I purposely did not go into the problems generally posed by developers. There are many like the one where developers are usually blind to business needs and timelines; where they do not see the bigger vision of the market; where developers do not know the trade-offs between a ‘perfect’ product and a ‘ready-to-market’ product, etc.

My reason for focusing on the business folks is because I’m going to b-school now. These are some of the things I do not wish to forget after INSEAD. It is extremely important for an entrepreneur to be the creator AND executor of his/ her idea.

Too many MBAs these days have forgotten this and want to be just the executors of someone else’s creation. That would be all right if they at least gave the creator(s) the creative license to go about developing the idea freely. Business folks need to understand, appreciate and respect the efforts involved in idea-development. This holds good whether you are starting the next Starbucks or the next Google. You damn well better know all there is to know about coffee as you better know all there is to know about search algorithms and load-balancing techniques. Not everything has to have a clear revenue model at the outset. Look at Twitter. These guys still don’t have a clear monetization plan, but they are valued at $1 billion. If I had to come up with the Twitter idea, it would probably have been shot down since there is no clear way to monetize it.

It’s fine to know all there is to know about all those consulting frameworks, or knowing how to slice and dice derivatives, or knowing how to read an annual report, or being able to smooth-talk an investor (though this is infinitely harder these days). If you want your startup to succeed after an MBA, get ready to forget all that money spent on b-school, be prepared to throw that ego out of the window, garbage those gloves, coz’ the only way you’re going to be successful is if you get your hands downright dirty.

Don’t believe me? Show me one successful entrepreneur who did it without getting his/ her hands dirty.

Update 1Nov09: Read Paul Graham’s latest essay here. He’s captured the whole startup scene better than anyone else. For those who don’t know who Paul Graham is, please do a Google search.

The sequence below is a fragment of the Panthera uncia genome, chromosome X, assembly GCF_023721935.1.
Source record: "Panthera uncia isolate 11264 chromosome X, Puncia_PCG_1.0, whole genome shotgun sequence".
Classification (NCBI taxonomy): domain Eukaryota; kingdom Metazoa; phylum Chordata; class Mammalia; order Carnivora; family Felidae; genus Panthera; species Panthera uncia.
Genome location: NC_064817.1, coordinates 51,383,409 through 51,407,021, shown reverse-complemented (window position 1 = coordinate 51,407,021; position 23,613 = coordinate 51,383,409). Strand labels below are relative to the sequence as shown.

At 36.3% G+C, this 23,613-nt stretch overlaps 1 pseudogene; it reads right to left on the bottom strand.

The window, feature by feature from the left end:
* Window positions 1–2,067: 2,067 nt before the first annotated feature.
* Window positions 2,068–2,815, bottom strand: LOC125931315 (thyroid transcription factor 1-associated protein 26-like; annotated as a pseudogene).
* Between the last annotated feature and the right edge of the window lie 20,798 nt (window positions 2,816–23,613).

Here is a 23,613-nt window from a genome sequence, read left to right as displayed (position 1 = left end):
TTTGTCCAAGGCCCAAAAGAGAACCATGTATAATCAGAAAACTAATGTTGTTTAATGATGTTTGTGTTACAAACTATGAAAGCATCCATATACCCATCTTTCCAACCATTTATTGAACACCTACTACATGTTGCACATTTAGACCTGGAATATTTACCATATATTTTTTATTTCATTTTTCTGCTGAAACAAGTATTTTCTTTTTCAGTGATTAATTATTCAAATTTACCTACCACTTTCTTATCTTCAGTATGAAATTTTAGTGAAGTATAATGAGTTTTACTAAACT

(check)Mate

Doing an MBA entails giving up on a lot of things and making multiple sacrifices onĀ  many levels. There’s the opportunity cost of doing an MBA, the strained relationships, the stress of the job-hunt, the lost hours of sleep, the insane studying, the loss of hair in trying to raise money for tuitions, etc. The list goes on for quite a bit.

Somewhere along the way, students make up for all these losses through the networking, the parties, the brand-name chip on the shoulder, the joining of an ultra-elite league, landing that PE job with Blackstone or that consulting gig with M/B/B. However, all these gains can never make up for the biggest loss of them all; old friends.

In the middle of this insane rat-race, I know a few MBAs who’ve forgotten their old friends. They’ve forgotten the days when as mates they climbed mountains together; as mates they consoled and comforted one another in times of bereavement; as mates they crashed together in motorbike accidents; as mates they cursed b-school apps together; as mates they consoled one another through broken relationships; as mates they saved each other’s relationship from self-destructing; as mates they called one another wherever they were in the world, just to say hi; as mates they would write e-mails to one another like a Skype conversation.

Whatever happened to those simpler times when there were no thoughts of an MBA or any other ego-bloating degree or activity in the mind? When will the realization dawn that an MBA will come and go? When will the understanding come that all that networking was, but, for a short while? When will that clarity shine through that b-school’s nothing but a bubble, and that after it bursts with a loud bang, it’s the old mates who will still be around? It is not unjustly said that MBAs lack heart and soul. When the shit does hit the fan, and realization finally dawns, it’s usually too late. Too much time would have passed and the hurt wounds of old mates would have become hard shields and they would have given up and moved on in life.

But, who am I to talk right? I’m just another MBA after all.

Flying Pigs and the Cheek of it All

I just got back from my 2-week break. I needed this holiday very badly. It had officially been 1.5 years since I had last taken any significant holiday. Coupled with a super-stressful job, having to write B-school applications did not exactly make my Sundays any rosier. So, this was a long overdue break.

I had decided before leaving for my break, that I would not answer any official mails. You see, I have this very dirty habit of sneaking a peek into my official inbox; this generally happens when I’m bored. Sending 1 mail when on holiday will result in approx. 12 replies. So, the maths isn’t in favor of a chilled-out holiday if you’re sending official mails.